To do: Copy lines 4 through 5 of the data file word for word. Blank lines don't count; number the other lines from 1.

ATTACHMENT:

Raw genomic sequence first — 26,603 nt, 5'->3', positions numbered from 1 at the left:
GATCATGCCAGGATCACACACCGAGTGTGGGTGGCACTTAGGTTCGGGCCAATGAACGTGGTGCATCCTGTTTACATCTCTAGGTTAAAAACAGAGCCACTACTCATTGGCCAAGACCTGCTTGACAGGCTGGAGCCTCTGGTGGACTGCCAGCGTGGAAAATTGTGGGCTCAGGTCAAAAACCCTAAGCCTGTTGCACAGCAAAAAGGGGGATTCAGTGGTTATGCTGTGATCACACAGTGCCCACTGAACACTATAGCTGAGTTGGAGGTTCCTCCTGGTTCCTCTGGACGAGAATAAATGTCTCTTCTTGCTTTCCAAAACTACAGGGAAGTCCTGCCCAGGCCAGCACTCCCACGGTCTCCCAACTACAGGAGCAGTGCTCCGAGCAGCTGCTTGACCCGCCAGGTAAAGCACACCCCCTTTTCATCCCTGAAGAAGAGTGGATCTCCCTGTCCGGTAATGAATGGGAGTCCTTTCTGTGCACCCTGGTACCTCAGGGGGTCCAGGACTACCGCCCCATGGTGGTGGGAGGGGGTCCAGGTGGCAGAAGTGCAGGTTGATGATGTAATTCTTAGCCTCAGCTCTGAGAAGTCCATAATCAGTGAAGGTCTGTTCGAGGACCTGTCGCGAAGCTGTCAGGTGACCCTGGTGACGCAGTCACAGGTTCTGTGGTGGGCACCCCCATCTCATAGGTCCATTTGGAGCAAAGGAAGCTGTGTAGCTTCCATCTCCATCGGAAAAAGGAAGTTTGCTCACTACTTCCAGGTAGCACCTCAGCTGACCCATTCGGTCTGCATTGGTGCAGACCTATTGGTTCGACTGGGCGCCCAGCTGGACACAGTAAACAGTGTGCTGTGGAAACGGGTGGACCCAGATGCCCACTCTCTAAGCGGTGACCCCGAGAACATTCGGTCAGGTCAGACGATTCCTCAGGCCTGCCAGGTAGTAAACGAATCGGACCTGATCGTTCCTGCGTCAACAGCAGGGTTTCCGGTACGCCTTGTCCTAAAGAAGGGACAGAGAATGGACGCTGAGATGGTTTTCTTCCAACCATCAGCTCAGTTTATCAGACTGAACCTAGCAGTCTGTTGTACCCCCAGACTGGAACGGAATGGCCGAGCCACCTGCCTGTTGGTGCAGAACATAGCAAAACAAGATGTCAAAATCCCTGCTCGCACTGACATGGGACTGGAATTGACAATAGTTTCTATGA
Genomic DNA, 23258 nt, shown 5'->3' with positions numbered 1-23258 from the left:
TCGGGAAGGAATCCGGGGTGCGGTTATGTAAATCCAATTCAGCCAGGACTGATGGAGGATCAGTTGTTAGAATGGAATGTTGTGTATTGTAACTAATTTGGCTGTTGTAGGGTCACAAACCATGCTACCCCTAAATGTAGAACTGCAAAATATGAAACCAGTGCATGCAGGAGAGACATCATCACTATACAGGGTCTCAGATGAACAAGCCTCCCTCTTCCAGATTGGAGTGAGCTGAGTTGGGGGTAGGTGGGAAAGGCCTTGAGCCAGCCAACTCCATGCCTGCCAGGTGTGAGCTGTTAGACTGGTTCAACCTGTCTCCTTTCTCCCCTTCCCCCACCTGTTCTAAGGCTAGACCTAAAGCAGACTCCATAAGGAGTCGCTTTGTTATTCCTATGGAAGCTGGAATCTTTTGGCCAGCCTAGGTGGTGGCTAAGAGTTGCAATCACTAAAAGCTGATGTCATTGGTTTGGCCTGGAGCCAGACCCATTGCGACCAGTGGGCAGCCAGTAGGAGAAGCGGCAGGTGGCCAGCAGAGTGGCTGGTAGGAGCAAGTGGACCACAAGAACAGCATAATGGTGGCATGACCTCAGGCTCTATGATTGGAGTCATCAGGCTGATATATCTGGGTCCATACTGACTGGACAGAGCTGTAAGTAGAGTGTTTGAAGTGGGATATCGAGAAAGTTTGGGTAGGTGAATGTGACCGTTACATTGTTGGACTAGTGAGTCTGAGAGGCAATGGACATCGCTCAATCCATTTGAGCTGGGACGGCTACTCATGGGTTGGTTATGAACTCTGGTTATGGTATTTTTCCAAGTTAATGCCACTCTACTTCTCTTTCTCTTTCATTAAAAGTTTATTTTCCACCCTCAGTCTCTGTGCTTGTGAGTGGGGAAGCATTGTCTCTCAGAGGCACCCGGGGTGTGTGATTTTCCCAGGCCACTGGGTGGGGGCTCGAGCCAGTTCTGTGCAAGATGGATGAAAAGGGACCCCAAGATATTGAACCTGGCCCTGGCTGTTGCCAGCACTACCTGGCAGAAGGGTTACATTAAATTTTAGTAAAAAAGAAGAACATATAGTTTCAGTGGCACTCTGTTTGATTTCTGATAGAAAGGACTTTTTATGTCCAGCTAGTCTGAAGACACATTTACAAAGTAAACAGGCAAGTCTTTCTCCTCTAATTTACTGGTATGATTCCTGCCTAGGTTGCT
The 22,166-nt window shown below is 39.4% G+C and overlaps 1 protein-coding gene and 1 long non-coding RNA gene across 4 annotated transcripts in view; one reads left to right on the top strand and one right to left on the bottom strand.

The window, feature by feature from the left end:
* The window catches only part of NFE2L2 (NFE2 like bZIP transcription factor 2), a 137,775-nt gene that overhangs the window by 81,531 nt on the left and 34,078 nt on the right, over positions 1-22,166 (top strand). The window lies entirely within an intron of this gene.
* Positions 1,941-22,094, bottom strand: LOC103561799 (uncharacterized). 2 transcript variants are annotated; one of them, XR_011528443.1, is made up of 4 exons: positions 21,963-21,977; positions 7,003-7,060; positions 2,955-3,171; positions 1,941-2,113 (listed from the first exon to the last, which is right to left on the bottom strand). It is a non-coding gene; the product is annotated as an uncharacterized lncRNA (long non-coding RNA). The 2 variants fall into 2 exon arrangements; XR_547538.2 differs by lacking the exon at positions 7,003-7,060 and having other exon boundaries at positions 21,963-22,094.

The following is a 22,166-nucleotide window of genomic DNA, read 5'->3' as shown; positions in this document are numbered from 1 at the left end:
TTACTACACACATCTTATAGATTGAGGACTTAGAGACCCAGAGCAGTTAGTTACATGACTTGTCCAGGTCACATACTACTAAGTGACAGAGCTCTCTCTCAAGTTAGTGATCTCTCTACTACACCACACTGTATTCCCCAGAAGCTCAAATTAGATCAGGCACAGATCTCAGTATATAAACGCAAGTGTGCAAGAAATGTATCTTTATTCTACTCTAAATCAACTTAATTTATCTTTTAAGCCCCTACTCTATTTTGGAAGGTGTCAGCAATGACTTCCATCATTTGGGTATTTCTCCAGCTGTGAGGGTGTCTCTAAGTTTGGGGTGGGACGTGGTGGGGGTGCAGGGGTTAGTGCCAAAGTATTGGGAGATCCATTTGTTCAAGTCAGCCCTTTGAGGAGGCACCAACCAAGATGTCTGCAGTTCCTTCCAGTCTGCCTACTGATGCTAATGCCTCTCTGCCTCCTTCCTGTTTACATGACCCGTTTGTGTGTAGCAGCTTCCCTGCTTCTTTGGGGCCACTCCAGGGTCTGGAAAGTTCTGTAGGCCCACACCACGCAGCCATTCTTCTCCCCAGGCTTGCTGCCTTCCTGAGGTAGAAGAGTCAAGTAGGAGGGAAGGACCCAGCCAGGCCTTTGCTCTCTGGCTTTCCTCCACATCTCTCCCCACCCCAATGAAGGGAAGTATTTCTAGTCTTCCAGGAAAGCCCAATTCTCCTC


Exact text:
TCGGGAAGGAATCCGGGGTGCGGTTATGTAAATCCAATTCAGCCAGGACTGATGGAGGATCAGTTGTTAGAATGGAATGTTGTGTATTGTAACTAATTTGGCTGTTGTAGGGTCACAAACCATGCTACCCCTAAATGTAGAACTGCAAAATATGAAACCAGTGCATGCAGGAGAGACATCATCACTATACAGGGTCTCAGATGAACAAGCCTCCCTCTTCCAGATTGGAGTGAGCTGAGTTGGGGGTAGGTGGGAAAGGCCTTGAGCCAGCCAACTCCATGCCTGCCAGGTGTGAGCTGTTAGACTGGTTCAACCTGTCTCCTTTCTCCCCTTCCCCCACCTGTTCTAAGGCTAGACCTAAAGCAGACTCCATAAGGAGTCGCTTTGTTATTCCTATGGAAGCTGGAATCTTTTGGCCAGCCTAGGTGGTGGCTAAGAGTTGCAATCACTAAAAGCTGATGTCATTGGTTTGGCCTGGAGCCAGACCCATTGCGACCAGTGGGCAGCCAGTAGGAGAAGCGGCAGGTGGCCAGCAGAGTGGCTGGTAGGAGCAAGTGGACCACAAGAACAGCATAATGGTGGCATGACCTCAGGCTCTATGATTGGAGTCATCAGGCTGATATATCTGGGTCCATACTGACTGGACAGAGCTGTAAGTAGAGTGTTTGAAGTGGGATATCGAGAAAGTTTGGGTAGGTGAATGTGACCGTTACATTGTTGGACTAGTGAGTCTGAGAGGCAATGGACATCGCTCAATCCATTTGAGCTGGGACGGCTACTCATGGGTTGGTTATGAACTCTGGTTATGGTATTTTTCCAAGTTAATGCCACTCTACTTCTCTTTCTCTTTCATTAAAAGTTTATTTTCCACCCTCAGTCTCTGTGCTTGTGAGTGGGGAAGCATTGTCTCTCAGAGGCACCCGGGGTGTGTGATTTTCCCAGGCCACTGGGTGGGGGCTCGAGCCAGTTCTGTGCAAGATGGATGAAAAGGGACCCCAAGATATTGAACCTGGCCCTGGCTGTTGCCAGCACTACCTGGCAGAAGGGTTACATTAAATTTTAGTAAAAAAGAAGAACATATAGTTTCAGTGGCACTCTGTTTGATTTCTGATAGAAAGGACTTTTTATGTCCAGCTAGTCTGAAGACACATTTACAAAGTAAACAGGCAAGTCTTTCTCCTCTAATTTACTGGTATGATTCCTGCCTAGGTTGCT
The 22,166-nt window shown below is 39.4% G+C and overlaps 1 protein-coding gene and 1 long non-coding RNA gene across 4 annotated transcripts in view; one reads left to right on the top strand and one right to left on the bottom strand.